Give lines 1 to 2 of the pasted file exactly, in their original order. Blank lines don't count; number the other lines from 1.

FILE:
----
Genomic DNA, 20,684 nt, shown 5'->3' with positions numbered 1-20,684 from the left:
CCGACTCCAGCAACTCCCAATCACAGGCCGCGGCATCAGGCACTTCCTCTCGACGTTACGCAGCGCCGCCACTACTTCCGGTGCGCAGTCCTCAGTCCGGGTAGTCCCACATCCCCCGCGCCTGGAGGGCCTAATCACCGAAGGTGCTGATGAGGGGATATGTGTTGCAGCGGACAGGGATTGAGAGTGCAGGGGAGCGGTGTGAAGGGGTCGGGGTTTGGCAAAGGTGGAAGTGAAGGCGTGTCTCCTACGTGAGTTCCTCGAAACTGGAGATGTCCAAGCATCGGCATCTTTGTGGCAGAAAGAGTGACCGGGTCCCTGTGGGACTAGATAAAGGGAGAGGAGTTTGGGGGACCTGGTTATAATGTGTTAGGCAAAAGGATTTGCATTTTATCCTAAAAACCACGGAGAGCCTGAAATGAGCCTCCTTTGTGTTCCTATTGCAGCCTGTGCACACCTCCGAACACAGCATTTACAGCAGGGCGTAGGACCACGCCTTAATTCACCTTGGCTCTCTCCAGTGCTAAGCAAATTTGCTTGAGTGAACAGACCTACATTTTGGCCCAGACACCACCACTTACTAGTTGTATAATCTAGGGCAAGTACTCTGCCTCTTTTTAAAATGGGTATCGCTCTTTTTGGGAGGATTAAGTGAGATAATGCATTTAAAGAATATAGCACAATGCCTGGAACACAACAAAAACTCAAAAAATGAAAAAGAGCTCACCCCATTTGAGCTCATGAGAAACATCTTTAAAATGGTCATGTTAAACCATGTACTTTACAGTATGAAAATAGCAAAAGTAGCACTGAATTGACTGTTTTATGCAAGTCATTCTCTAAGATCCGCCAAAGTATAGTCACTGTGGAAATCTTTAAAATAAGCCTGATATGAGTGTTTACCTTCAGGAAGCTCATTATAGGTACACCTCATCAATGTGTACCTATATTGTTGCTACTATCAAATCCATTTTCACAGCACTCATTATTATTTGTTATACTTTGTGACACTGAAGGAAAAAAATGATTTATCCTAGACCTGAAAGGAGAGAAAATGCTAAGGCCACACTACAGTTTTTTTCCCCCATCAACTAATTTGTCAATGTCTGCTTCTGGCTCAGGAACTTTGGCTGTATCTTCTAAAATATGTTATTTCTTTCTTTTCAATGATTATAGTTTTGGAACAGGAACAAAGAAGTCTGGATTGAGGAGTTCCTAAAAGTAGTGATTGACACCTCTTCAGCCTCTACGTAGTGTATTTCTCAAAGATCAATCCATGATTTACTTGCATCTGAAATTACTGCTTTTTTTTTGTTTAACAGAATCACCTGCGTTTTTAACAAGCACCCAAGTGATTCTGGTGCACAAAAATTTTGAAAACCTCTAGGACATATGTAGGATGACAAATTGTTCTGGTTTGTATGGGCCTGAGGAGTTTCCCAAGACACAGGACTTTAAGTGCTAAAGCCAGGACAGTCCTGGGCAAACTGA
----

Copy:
Genomic DNA, 20,684 nt, shown 5'->3' with positions numbered 1-20,684 from the left:
CCGACTCCAGCAACTCCCAATCACAGGCCGCGGCATCAGGCACTTCCTCTCGACGTTACGCAGCGCCGCCACTACTTCCGGTGCGCAGTCCTCAGTCCGGGTAGTCCCACATCCCCCGCGCCTGGAGGGCCTAATCACCGAAGGTGCTGATGAGGGGATATGTGTTGCAGCGGACAGGGATTGAGAGTGCAGGGGAGCGGTGTGAAGGGGTCGGGGTTTGGCAAAGGTGGAAGTGAAGGCGTGTCTCCTACGTGAGTTCCTCGAAACTGGAGATGTCCAAGCATCGGCATCTTTGTGGCAGAAAGAGTGACCGGGTCCCTGTGGGACTAGATAAAGGGAGAGGAGTTTGGGGGACCTGGTTATAATGTGTTAGGCAAAAGGATTTGCATTTTATCCTAAAAACCACGGAGAGCCTGAAATGAGCCTCCTTTGTGTTCCTATTGCAGCCTGTGCACACCTCCGAACACAGCATTTACAGCAGGGCGTAGGACCACGCCTTAATTCACCTTGGCTCTCTCCAGTGCTAAGCAAATTTGCTTGAGTGAACAGACCTACATTTTGGCCCAGACACCACCACTTACTAGTTGTATAATCTAGGGCAAGTACTCTGCCTCTTTTTAAAATGGGTATCGCTCTTTTTGGGAGGATTAAGTGAGATAATGCATTTAAAGAATATAGCACAATGCCTGGAACACAACAAAAACTCAAAAAATGAAAAAGAGCTCACCCCATTTGAGCTCATGAGAAACATCTTTAAAATGGTCATGTTAAACCATGTACTTTACAGTATGAAAATAGCAAAAGTAGCACTGAATTGACTGTTTTATGCAAGTCATTCTCTAAGATCCGCCAAAGTATAGTCACTGTGGAAATCTTTAAAATAAGCCTGATATGAGTGTTTACCTTCAGGAAGCTCATTATAGGTACACCTCATCAATGTGTACCTATATTGTTGCTACTATCAAATCCATTTTCACAGCACTCATTATTATTTGTTATACTTTGTGACACTGAAGGAAAAAAATGATTTATCCTAGACCTGAAAGGAGAGAAAATGCTAAGGCCACACTACAGTTTTTTTCCCCCATCAACTAATTTGTCAATGTCTGCTTCTGGCTCAGGAACTTTGGCTGTATCTTCTAAAATATGTTATTTCTTTCTTTTCAATGATTATAGTTTTGGAACAGGAACAAAGAAGTCTGGATTGAGGAGTTCCTAAAAGTAGTGATTGACACCTCTTCAGCCTCTACGTAGTGTATTTCTCAAAGATCAATCCATGATTTACTTGCATCTGAAATTACTGCTTTTTTTTTGTTTAACAGAATCACCTGCGTTTTTAACAAGCACCCAAGTGATTCTGGTGCACAAAAATTTTGAAAACCTCTAGGACATATGTAGGATGACAAATTGTTCTGGTTTGTATGGGCCTGAGGAGTTTCCCAAGACACAGGACTTTAAGTGCTAAAGCCAGGACAGTCCTGGGCAAACTGA